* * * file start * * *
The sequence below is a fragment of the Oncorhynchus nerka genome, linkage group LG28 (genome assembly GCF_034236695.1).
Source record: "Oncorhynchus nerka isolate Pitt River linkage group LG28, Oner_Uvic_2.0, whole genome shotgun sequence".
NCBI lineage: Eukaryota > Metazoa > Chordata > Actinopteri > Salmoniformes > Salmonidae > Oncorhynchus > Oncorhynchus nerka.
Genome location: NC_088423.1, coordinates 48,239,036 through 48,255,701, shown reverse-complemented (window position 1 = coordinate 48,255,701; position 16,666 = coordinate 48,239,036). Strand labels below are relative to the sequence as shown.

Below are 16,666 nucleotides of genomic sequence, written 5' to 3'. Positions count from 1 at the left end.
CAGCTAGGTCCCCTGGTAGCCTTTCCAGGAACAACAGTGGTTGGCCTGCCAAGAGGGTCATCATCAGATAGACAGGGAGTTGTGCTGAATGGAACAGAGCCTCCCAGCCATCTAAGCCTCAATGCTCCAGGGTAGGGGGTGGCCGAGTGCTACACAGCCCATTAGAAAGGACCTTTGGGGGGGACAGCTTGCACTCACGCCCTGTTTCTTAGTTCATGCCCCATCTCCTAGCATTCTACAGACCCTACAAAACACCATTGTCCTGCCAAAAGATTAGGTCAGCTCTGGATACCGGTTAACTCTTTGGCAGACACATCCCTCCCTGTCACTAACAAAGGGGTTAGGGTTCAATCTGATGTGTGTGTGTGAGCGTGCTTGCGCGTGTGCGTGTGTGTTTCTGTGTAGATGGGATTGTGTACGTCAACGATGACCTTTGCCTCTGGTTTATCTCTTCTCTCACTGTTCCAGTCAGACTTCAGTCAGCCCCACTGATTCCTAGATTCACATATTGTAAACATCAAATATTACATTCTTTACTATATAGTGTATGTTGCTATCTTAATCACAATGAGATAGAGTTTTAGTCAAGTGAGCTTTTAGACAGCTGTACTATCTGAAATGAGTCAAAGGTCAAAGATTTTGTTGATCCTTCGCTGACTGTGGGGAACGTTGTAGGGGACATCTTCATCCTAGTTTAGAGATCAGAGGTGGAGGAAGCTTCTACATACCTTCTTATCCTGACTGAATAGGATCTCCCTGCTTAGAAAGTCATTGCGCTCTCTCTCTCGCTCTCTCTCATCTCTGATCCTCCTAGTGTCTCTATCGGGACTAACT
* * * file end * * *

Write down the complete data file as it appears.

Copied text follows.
The sequence below is a fragment of the Oncorhynchus nerka genome, linkage group LG28 (genome assembly GCF_034236695.1).
Source record: "Oncorhynchus nerka isolate Pitt River linkage group LG28, Oner_Uvic_2.0, whole genome shotgun sequence".
NCBI lineage: Eukaryota > Metazoa > Chordata > Actinopteri > Salmoniformes > Salmonidae > Oncorhynchus > Oncorhynchus nerka.
Genome location: NC_088423.1, coordinates 48,239,036 through 48,255,701, shown reverse-complemented (window position 1 = coordinate 48,255,701; position 16,666 = coordinate 48,239,036). Strand labels below are relative to the sequence as shown.

Below are 16,666 nucleotides of genomic sequence, written 5' to 3'. Positions count from 1 at the left end.
CAGCTAGGTCCCCTGGTAGCCTTTCCAGGAACAACAGTGGTTGGCCTGCCAAGAGGGTCATCATCAGATAGACAGGGAGTTGTGCTGAATGGAACAGAGCCTCCCAGCCATCTAAGCCTCAATGCTCCAGGGTAGGGGGTGGCCGAGTGCTACACAGCCCATTAGAAAGGACCTTTGGGGGGGACAGCTTGCACTCACGCCCTGTTTCTTAGTTCATGCCCCATCTCCTAGCATTCTACAGACCCTACAAAACACCATTGTCCTGCCAAAAGATTAGGTCAGCTCTGGATACCGGTTAACTCTTTGGCAGACACATCCCTCCCTGTCACTAACAAAGGGGTTAGGGTTCAATCTGATGTGTGTGTGTGAGCGTGCTTGCGCGTGTGCGTGTGTGTTTCTGTGTAGATGGGATTGTGTACGTCAACGATGACCTTTGCCTCTGGTTTATCTCTTCTCTCACTGTTCCAGTCAGACTTCAGTCAGCCCCACTGATTCCTAGATTCACATATTGTAAACATCAAATATTACATTCTTTACTATATAGTGTATGTTGCTATCTTAATCACAATGAGATAGAGTTTTAGTCAAGTGAGCTTTTAGACAGCTGTACTATCTGAAATGAGTCAAAGGTCAAAGATTTTGTTGATCCTTCGCTGACTGTGGGGAACGTTGTAGGGGACATCTTCATCCTAGTTTAGAGATCAGAGGTGGAGGAAGCTTCTACATACCTTCTTATCCTGACTGAATAGGATCTCCCTGCTTAGAAAGTCATTGCGCTCTCTCTCTCGCTCTCTCTCATCTCTGATCCTCCTAGTGTCTCTATCGGGACTAACT